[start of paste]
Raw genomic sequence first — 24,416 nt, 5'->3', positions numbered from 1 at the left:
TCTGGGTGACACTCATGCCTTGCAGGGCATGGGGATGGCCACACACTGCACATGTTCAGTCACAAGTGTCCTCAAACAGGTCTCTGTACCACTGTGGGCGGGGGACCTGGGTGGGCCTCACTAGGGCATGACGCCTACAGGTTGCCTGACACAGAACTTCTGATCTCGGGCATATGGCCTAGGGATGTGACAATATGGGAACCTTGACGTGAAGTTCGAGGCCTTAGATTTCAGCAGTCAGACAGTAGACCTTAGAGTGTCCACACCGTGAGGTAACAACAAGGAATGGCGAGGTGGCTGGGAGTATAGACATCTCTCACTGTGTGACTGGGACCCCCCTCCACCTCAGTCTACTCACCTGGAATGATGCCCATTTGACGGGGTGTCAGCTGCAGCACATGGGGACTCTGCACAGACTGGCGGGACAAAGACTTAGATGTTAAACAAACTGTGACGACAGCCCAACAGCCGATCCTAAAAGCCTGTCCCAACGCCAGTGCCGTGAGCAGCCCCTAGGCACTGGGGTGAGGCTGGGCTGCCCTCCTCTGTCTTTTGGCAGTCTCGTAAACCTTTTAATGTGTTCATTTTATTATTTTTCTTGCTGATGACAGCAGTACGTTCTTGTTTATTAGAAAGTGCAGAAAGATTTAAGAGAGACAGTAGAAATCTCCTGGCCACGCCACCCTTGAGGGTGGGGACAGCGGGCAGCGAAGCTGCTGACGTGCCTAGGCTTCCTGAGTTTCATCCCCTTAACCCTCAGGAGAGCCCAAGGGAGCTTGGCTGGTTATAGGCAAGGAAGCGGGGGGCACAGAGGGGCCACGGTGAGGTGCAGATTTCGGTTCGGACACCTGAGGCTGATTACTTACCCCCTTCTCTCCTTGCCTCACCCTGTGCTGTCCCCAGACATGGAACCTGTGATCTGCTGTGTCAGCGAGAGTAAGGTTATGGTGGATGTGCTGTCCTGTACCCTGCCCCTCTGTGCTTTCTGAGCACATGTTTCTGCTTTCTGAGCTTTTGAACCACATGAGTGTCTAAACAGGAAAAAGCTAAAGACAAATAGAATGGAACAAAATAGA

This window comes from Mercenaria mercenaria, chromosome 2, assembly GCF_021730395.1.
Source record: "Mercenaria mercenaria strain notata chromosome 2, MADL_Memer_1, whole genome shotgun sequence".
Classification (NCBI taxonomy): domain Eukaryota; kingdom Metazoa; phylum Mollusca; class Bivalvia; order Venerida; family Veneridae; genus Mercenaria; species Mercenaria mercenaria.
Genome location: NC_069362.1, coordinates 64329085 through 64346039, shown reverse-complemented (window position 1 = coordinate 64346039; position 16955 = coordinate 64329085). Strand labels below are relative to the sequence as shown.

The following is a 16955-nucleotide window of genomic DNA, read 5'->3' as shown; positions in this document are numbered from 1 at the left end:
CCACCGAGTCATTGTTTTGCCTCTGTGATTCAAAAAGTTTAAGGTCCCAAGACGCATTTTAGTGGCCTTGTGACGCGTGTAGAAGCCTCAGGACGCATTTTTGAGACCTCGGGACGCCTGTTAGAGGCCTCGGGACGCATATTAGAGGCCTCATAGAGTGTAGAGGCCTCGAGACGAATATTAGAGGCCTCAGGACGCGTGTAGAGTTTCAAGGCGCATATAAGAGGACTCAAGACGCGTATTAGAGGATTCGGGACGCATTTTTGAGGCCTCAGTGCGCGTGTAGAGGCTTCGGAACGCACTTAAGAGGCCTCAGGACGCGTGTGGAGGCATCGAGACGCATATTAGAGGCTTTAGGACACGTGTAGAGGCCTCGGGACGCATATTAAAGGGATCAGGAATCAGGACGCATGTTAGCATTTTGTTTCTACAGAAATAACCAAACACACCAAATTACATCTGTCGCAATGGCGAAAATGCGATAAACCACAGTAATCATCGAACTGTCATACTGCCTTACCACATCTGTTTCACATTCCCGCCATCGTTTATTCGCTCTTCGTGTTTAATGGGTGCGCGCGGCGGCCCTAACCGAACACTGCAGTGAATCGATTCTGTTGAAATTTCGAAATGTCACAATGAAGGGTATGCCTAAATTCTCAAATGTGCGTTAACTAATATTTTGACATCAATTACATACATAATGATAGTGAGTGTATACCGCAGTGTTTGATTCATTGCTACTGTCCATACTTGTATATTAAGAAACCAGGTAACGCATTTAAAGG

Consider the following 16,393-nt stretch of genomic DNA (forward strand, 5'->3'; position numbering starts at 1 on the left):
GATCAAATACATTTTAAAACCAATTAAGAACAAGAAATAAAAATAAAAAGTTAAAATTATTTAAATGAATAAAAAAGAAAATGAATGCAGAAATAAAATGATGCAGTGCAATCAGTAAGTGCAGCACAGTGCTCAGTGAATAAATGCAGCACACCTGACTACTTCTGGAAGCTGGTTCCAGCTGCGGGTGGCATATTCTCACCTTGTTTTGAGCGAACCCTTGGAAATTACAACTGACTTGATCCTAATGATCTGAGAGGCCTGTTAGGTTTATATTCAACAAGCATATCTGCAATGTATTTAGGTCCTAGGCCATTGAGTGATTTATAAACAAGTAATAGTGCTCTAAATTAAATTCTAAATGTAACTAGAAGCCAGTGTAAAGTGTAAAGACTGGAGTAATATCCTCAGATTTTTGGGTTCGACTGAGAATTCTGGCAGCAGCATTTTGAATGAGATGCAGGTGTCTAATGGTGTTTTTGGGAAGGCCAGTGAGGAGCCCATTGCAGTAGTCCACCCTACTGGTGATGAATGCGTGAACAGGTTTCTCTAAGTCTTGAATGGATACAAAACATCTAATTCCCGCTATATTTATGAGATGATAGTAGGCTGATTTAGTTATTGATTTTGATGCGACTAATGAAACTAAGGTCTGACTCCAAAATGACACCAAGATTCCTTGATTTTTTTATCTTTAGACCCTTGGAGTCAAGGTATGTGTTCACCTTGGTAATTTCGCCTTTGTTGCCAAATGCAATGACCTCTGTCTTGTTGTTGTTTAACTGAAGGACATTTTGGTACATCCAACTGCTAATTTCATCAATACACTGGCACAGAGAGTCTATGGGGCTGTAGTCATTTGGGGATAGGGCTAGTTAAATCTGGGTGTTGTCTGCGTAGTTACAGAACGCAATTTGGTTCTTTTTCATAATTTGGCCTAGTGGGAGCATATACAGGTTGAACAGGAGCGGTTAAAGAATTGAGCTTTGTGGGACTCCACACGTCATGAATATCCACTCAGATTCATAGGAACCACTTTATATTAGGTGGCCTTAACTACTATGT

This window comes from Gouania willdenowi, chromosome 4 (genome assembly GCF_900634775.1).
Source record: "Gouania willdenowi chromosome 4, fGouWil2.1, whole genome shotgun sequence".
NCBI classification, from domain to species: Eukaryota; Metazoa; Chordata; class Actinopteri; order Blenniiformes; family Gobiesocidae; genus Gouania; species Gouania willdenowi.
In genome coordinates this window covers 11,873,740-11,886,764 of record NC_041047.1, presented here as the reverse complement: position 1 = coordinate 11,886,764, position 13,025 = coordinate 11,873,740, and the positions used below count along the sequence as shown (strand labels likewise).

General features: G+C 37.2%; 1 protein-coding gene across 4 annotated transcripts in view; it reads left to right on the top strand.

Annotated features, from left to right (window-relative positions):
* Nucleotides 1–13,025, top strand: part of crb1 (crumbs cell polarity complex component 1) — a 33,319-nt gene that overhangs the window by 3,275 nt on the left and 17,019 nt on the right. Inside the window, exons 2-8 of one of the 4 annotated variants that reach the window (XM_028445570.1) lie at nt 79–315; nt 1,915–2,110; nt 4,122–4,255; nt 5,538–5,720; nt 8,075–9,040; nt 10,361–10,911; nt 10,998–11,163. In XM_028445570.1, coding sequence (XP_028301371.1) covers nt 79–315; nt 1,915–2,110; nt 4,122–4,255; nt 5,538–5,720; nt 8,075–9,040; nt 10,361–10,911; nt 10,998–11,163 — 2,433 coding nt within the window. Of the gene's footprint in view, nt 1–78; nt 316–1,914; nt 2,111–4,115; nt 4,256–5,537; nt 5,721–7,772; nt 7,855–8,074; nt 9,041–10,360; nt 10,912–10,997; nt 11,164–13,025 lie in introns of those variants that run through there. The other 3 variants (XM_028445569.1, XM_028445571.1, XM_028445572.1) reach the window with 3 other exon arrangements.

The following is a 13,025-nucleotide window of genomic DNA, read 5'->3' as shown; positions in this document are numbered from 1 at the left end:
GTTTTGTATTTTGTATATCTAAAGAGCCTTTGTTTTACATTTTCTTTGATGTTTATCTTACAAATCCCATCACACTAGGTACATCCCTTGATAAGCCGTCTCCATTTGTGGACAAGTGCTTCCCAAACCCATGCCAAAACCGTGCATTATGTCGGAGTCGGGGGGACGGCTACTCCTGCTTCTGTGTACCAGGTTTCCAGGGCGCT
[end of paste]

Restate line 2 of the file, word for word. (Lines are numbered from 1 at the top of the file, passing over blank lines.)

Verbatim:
TCTGGGTGACACTCATGCCTTGCAGGGCATGGGGATGGCCACACACTGCACATGTTCAGTCACAAGTGTCCTCAAACAGGTCTCTGTACCACTGTGGGCGGGGGACCTGGGTGGGCCTCACTAGGGCATGACGCCTACAGGTTGCCTGACACAGAACTTCTGATCTCGGGCATATGGCCTAGGGATGTGACAATATGGGAACCTTGACGTGAAGTTCGAGGCCTTAGATTTCAGCAGTCAGACAGTAGACCTTAGAGTGTCCACACCGTGAGGTAACAACAAGGAATGGCGAGGTGGCTGGGAGTATAGACATCTCTCACTGTGTGACTGGGACCCCCCTCCACCTCAGTCTACTCACCTGGAATGATGCCCATTTGACGGGGTGTCAGCTGCAGCACATGGGGACTCTGCACAGACTGGCGGGACAAAGACTTAGATGTTAAACAAACTGTGACGACAGCCCAACAGCCGATCCTAAAAGCCTGTCCCAACGCCAGTGCCGTGAGCAGCCCCTAGGCACTGGGGTGAGGCTGGGCTGCCCTCCTCTGTCTTTTGGCAGTCTCGTAAACCTTTTAATGTGTTCATTTTATTATTTTTCTTGCTGATGACAGCAGTACGTTCTTGTTTATTAGAAAGTGCAGAAAGATTTAAGAGAGACAGTAGAAATCTCCTGGCCACGCCACCCTTGAGGGTGGGGACAGCGGGCAGCGAAGCTGCTGACGTGCCTAGGCTTCCTGAGTTTCATCCCCTTAACCCTCAGGAGAGCCCAAGGGAGCTTGGCTGGTTATAGGCAAGGAAGCGGGGGGCACAGAGGGGCCACGGTGAGGTGCAGATTTCGGTTCGGACACCTGAGGCTGATTACTTACCCCCTTCTCTCCTTGCCTCACCCTGTGCTGTCCCCAGACATGGAACCTGTGATCTGCTGTGTCAGCGAGAGTAAGGTTATGGTGGATGTGCTGTCCTGTACCCTGCCCCTCTGTGCTTTCTGAGCACATGTTTCTGCTTTCTGAGCTTTTGAACCACATGAGTGTCTAAACAGGAAAAAGCTAAAGACAAATAGAATGGAACAAAATAGA